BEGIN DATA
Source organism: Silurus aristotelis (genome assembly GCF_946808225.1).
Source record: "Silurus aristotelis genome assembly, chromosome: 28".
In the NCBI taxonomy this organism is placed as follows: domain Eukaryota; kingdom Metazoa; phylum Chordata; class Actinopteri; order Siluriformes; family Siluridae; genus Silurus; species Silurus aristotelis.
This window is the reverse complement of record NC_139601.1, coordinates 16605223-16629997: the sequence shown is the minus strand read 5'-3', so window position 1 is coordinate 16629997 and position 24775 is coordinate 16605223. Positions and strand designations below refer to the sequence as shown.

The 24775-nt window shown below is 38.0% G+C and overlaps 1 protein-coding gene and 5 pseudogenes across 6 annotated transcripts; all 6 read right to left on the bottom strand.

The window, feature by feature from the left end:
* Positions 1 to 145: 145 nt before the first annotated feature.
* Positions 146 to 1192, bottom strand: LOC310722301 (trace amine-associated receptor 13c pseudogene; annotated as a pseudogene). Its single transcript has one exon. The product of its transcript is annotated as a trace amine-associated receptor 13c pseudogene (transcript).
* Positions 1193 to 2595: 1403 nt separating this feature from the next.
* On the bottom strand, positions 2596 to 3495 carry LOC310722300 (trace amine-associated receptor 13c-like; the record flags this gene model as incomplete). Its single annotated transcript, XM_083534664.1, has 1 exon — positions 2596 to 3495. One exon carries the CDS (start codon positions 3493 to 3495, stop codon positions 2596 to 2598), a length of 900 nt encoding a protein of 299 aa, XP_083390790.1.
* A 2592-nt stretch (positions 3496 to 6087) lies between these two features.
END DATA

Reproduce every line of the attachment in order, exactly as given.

Source organism: Silurus aristotelis (genome assembly GCF_946808225.1).
Source record: "Silurus aristotelis genome assembly, chromosome: 28".
In the NCBI taxonomy this organism is placed as follows: domain Eukaryota; kingdom Metazoa; phylum Chordata; class Actinopteri; order Siluriformes; family Siluridae; genus Silurus; species Silurus aristotelis.
This window is the reverse complement of record NC_139601.1, coordinates 16605223-16629997: the sequence shown is the minus strand read 5'-3', so window position 1 is coordinate 16629997 and position 24775 is coordinate 16605223. Positions and strand designations below refer to the sequence as shown.

The 24775-nt window shown below is 38.0% G+C and overlaps 1 protein-coding gene and 5 pseudogenes across 6 annotated transcripts; all 6 read right to left on the bottom strand.

The window, feature by feature from the left end:
* Positions 1 to 145: 145 nt before the first annotated feature.
* Positions 146 to 1192, bottom strand: LOC310722301 (trace amine-associated receptor 13c pseudogene; annotated as a pseudogene). Its single transcript has one exon. The product of its transcript is annotated as a trace amine-associated receptor 13c pseudogene (transcript).
* Positions 1193 to 2595: 1403 nt separating this feature from the next.
* On the bottom strand, positions 2596 to 3495 carry LOC310722300 (trace amine-associated receptor 13c-like; the record flags this gene model as incomplete). Its single annotated transcript, XM_083534664.1, has 1 exon — positions 2596 to 3495. One exon carries the CDS (start codon positions 3493 to 3495, stop codon positions 2596 to 2598), a length of 900 nt encoding a protein of 299 aa, XP_083390790.1.
* A 2592-nt stretch (positions 3496 to 6087) lies between these two features.